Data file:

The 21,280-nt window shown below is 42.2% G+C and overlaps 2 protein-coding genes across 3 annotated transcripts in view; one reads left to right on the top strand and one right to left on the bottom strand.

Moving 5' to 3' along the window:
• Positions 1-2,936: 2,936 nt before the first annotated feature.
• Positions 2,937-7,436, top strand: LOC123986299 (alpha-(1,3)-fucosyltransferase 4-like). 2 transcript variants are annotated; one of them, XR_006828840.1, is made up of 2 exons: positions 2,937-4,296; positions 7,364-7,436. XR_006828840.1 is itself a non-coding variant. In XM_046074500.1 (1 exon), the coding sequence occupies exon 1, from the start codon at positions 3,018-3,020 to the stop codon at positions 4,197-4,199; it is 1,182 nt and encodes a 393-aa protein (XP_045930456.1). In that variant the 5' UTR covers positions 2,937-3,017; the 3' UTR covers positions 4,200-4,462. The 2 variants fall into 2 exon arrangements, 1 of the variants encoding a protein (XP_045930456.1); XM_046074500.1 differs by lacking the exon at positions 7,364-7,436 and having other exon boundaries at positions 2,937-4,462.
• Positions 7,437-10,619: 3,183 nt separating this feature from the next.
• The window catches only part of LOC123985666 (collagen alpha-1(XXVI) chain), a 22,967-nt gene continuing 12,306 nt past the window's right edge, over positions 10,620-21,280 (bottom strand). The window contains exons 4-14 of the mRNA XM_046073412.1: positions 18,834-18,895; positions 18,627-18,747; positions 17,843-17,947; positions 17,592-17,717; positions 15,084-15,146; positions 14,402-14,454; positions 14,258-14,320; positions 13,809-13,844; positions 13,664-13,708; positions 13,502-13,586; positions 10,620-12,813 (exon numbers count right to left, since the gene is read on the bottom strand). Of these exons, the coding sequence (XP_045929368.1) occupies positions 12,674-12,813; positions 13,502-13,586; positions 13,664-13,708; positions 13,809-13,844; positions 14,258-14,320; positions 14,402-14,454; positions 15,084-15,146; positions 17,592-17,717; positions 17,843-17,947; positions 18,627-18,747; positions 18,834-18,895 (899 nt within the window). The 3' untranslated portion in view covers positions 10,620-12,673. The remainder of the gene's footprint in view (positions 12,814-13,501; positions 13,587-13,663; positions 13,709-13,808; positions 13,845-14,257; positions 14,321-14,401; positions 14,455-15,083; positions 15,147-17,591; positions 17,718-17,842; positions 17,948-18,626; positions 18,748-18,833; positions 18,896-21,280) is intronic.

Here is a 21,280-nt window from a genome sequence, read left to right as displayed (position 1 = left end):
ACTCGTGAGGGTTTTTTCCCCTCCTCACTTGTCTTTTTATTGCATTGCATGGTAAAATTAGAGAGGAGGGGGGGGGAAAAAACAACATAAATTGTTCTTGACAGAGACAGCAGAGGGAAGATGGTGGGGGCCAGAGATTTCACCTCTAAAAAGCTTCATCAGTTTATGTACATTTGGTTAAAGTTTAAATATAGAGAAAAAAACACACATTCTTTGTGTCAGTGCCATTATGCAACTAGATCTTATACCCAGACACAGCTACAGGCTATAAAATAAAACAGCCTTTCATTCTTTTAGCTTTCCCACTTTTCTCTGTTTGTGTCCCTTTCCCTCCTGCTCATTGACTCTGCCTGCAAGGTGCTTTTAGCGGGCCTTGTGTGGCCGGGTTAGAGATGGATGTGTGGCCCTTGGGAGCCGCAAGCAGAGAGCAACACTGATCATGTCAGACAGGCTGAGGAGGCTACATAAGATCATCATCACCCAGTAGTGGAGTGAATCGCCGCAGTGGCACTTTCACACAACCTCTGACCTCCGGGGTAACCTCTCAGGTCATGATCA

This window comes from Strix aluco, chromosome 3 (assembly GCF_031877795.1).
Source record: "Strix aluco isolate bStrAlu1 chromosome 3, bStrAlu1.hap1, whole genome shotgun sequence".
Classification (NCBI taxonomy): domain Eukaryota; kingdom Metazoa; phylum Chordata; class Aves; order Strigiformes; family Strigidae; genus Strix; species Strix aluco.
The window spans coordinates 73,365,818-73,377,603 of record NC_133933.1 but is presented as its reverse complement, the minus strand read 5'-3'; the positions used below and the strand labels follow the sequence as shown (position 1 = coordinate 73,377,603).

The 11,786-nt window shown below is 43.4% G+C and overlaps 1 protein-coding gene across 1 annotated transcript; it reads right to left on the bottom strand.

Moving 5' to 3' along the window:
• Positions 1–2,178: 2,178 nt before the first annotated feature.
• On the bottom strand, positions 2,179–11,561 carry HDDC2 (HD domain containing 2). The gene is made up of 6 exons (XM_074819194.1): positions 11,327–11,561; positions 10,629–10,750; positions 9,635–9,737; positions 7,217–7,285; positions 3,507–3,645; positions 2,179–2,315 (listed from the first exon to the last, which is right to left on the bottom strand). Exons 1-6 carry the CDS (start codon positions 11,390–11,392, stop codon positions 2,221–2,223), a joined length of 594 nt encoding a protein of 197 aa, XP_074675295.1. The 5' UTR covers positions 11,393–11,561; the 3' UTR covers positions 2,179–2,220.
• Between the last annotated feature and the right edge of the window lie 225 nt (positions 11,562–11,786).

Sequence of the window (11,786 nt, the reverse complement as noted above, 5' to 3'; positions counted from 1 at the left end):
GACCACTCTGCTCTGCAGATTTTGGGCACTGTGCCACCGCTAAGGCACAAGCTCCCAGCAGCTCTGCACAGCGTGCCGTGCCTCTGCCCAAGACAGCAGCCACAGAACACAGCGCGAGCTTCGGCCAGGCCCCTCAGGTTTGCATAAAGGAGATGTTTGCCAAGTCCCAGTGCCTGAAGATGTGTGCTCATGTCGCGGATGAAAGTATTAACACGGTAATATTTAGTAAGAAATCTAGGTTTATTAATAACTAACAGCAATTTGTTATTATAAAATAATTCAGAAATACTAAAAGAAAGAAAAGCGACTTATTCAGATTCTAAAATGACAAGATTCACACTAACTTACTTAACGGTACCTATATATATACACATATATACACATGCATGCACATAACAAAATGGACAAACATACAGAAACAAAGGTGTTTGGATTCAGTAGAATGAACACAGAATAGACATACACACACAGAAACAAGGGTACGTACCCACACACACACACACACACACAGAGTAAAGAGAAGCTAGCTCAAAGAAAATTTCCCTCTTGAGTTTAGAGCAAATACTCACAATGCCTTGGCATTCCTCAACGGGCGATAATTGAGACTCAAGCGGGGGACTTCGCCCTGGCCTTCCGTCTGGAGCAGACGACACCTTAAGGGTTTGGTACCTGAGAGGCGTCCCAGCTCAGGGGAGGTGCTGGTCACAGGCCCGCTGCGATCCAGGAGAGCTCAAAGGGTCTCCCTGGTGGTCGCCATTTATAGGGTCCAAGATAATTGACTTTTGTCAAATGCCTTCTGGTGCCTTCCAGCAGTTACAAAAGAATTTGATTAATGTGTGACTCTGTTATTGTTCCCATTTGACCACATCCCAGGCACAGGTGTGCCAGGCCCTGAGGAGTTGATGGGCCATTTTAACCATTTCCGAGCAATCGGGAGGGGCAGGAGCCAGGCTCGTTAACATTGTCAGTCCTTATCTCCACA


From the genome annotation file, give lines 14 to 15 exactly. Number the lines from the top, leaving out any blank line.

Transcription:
Moving 5' to 3' along the window:
• Positions 1–2,178: 2,178 nt before the first annotated feature.